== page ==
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Nutrigenomics is the study of molecular relationships between nutrition and the response of genes, with the aim of extrapolating how such subtle changes can affect human health.[1] Nutrigenomics focuses on the effect of nutrients on the genome, proteome, and metabolome. By determining the mechanism of the effects of nutrients or the effects of a nutritional regime, Nutrigenomics tries to define the relationship between these specific nutrients and specific nutrient regimes (diets) on human health. Nutrigenomics has been associated with the idea of personalized nutrition based on genotype. While there is hope that nutrigenomics will ultimately enable such personalised dietary advice, it is a science still in its infancy and its contribution to public health over the next decade is thought to be minor.[2]



Nutrigenomics focuses on the effect of nutrients on the genome, proteome, and metabolome. It is applying the sciences of genomics, transcriptomics, proteomics and metabolomics to human nutrition in order to understand the relationship between nutrition and health. Nutrigenomics is a new science and has several different definitions. Nutrigenomics has been defined as the application of high-throughput genomic tools in nutrition research.[2] The term high throughput tools in nutrigenomics refers to genetic tools that enable literally millions of genetic screening tests to be conducted at a single time. When such high throughput screening is applied in nutrition research, it allows the examination of how nutrients affect the thousands of genes present in the human genome. Nutrigenomics involves the characterization of gene products and the physiological function and interactions of these products. This includes how nutrients impact on the production and action of specific gene products and how these proteins in turn affect the response to nutrients. [3]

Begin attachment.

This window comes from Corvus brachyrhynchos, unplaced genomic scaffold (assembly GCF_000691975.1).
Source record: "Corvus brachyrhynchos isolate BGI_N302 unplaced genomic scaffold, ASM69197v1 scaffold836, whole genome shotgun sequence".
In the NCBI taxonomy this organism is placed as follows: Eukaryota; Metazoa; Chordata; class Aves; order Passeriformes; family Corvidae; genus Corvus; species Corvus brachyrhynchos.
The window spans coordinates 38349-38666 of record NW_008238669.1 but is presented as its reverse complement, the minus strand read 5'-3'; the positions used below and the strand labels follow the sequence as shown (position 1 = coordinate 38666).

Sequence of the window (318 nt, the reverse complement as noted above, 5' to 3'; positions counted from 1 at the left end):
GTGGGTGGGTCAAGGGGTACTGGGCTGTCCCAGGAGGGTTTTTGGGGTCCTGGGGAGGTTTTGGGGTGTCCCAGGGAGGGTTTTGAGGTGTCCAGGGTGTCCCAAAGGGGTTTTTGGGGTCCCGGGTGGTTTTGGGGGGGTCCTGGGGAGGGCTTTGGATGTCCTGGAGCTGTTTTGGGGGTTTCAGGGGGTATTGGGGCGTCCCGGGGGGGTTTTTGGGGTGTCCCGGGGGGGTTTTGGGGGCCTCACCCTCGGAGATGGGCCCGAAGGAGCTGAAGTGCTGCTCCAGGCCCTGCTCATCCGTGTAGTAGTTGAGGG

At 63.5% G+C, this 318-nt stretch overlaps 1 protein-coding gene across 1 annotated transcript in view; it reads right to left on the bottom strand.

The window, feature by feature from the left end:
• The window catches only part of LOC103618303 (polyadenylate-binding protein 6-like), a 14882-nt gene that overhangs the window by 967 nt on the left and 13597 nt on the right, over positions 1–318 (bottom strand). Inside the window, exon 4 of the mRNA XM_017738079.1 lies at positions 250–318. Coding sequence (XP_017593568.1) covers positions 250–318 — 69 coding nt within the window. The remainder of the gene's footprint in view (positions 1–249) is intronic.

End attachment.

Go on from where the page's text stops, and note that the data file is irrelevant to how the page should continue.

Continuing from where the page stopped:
Background and preventive health

Throughout the 20th century, nutritional science focused on finding vitamins and minerals, defining their use and preventing the deficiency diseases that they caused. As the nutrition related health problems of the developed world shifted to overnutrition, obesity and type two diabetes, the focus of modern medicine and of nutritional science changed accordingly.

In order to address the increasing incidence of these diet-related-diseases, the role of diet and nutrition has been and continues to be extensively studied. To prevent the development of disease, nutrition research is investigating how nutrition can optimize and maintain cellular, tissue, organ and whole body homeostasis. This requires understanding how nutrients act at the molecular level. This involves a multitude of nutrient-related interactions at the gene, protein and metabolic levels. As a result, nutrition research has shifted from epidemiology and physiology to molecular biology and genetics[2] and nutrigenomics was born.

The emergence and development of nutrigenomics has been possible due to the development in genetics research. Inter-individual differences in genetics, or genetic variability, which have an effect on metabolism and on phenotypes were recognized early in nutrition research, and such phenotypes were described. With the progress in genetics, biochemical disorders with a high nutritional relevance were linked to a genetic origin. Genetic disorders which cause pathological effects were described. Such genetic disorders include the polymorphism in the gene for the hormone Leptin which results in gross obesity. Other gene polymorphisms were described with consequences for human nutrition. The folate metabolism is a good example, where a common polymorphism exists for the gene that encodes the methylene-tetrahydro-folate reductase (MTHFR).